Before crossing CO 14 from the parking area to reach Michigan Ditch, I stop to read informational signs at the Cameron Pass summit. Short blurbs detail the construction of the first highway over the pass, in 1882, and the influx of visitors it triggered, converting previously untrod wilderness into a tourist destination. Michigan Ditch was part of that development. I consider this as I shuffle down the flat road, dug out of a sloping ravine otherwise blanketed in conifer trees. The evergreens, no matter how dense, can’t hide other signs of humans’ legacy here: a large pipe left over from the renovation of the ditch after a 2015 landslide; Lincoln Logs–esque cabins in which Fort Collins water supervisors live during the winter; and the visible erosion of the steep banks rising above the path, caused by the construction of the road.
Then again, it makes sense that people would want to spend time here. The first half of my trip takes nearly twice as long as necessary because I keep stopping to snap photos of the jagged Nokhu Crags and other snow-splattered mountains in the Never Summer range. The high-pitched call of a mountain chickadee echoes as it flies from one fir to another. Snowdrifts create tiny waterfalls that trickle into the canal alongside the trail.
About three miles in, signs offer an alternate route down the American Lakes and Thunder Pass backcountry trails, but I continue to follow the ditch—I’m looking to glide today, not trudge through powder. At the five-mile point, the trail is blocked by the remnants of an avalanche; I take the active chute as a warning to turn around. I’m a little disappointed that I can’t make it to picturesque Lake Agnes as planned, but my spirits lift once I realize that, this time, Mother Nature has won the day.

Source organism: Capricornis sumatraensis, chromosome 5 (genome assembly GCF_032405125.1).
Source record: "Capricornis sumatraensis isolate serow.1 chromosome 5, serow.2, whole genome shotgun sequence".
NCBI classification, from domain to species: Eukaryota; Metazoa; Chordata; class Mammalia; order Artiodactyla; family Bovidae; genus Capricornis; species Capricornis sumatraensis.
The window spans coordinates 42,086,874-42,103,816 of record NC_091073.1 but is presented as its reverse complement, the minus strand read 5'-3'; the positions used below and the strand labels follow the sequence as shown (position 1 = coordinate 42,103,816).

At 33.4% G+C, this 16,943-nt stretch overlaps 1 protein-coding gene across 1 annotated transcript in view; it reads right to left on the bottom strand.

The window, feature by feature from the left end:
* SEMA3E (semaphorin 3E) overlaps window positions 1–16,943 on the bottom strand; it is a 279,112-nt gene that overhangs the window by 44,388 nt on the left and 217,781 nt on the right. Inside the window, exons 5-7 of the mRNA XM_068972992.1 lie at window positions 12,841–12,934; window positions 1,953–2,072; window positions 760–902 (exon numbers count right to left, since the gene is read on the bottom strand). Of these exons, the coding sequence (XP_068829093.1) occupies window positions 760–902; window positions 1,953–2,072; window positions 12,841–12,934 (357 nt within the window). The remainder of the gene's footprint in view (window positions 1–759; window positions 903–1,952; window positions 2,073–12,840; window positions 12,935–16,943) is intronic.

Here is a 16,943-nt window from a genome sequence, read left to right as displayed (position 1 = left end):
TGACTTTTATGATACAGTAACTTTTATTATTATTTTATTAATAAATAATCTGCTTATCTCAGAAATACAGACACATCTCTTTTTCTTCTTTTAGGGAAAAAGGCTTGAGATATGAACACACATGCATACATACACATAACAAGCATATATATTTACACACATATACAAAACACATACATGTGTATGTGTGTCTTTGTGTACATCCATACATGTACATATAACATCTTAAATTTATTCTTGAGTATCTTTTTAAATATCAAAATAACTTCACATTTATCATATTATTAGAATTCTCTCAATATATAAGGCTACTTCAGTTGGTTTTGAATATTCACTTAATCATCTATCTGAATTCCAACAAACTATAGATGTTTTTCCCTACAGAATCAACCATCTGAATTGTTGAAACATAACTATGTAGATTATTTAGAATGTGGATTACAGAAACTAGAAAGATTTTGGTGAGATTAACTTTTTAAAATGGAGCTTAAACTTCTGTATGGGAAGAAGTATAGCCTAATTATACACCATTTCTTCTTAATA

Getting There: Take I-70 west toward Grand Junction and exit 232 toward U.S. 40 east. After 49 miles, turn right onto CO 125 north; in another 31 miles, turn right onto County Road 27. Go 13.5 miles and then turn right onto CO 14 east, which takes you the remaining 10.8 miles; park at the Cameron Pass summit and cross CO 14 on foot to get to Michigan Ditch Trail.
Extra Adventure: Located on the south side of CO 14, 1.5 miles before you reach the top of Cameron Pass, the two-mile-round-trip Zimmerman Lake Trail starts with a vista of the Elk Mountains’ Diamond Peak and ends with a glimpse of the Neota Flattops, a wilderness area known for its strange-looking ridges flattened by glaciers.
Explorer Essentials: If you’re looking to continue your morning walks in Cheesman Park during the winter, check out Crescent Moon’s new Eva snowshoe. Two inches of foam keep your Nikes off the frozen ground, ensuring your soles aren’t quite as chilly.
The Ridge Trail
Short & Steep
- 3.6 miles round trip
- Elevation Gain:
- 1,023 feet
- Trekking Poles Needed?
- Yes, definitely
When my warm-blooded Texan family visited Telluride in January 2016, they did the things powder virgins do when encountering real snow for the first time: sledding, skiing, and hurling snowballs at one another. But when I suggested Ridge Trail (a path with more than 1,000 feet of elevation gain), everyone demurred—except my brother, an ultrarunner whose idea of a vacation is logging 100 miles around the base of Mt. Rainier.
At the Telluride Adventure Center, where we stopped to ask for directions, the attendant warned us we might want to ride the gondola up to Station St. Sophia and simply hike the descent. She didn’t realize she was talking to highly competitive siblings who would rather lose three toes to frostbite than admit weakness in front of each other. A puny two-mile up-route would be no match for us.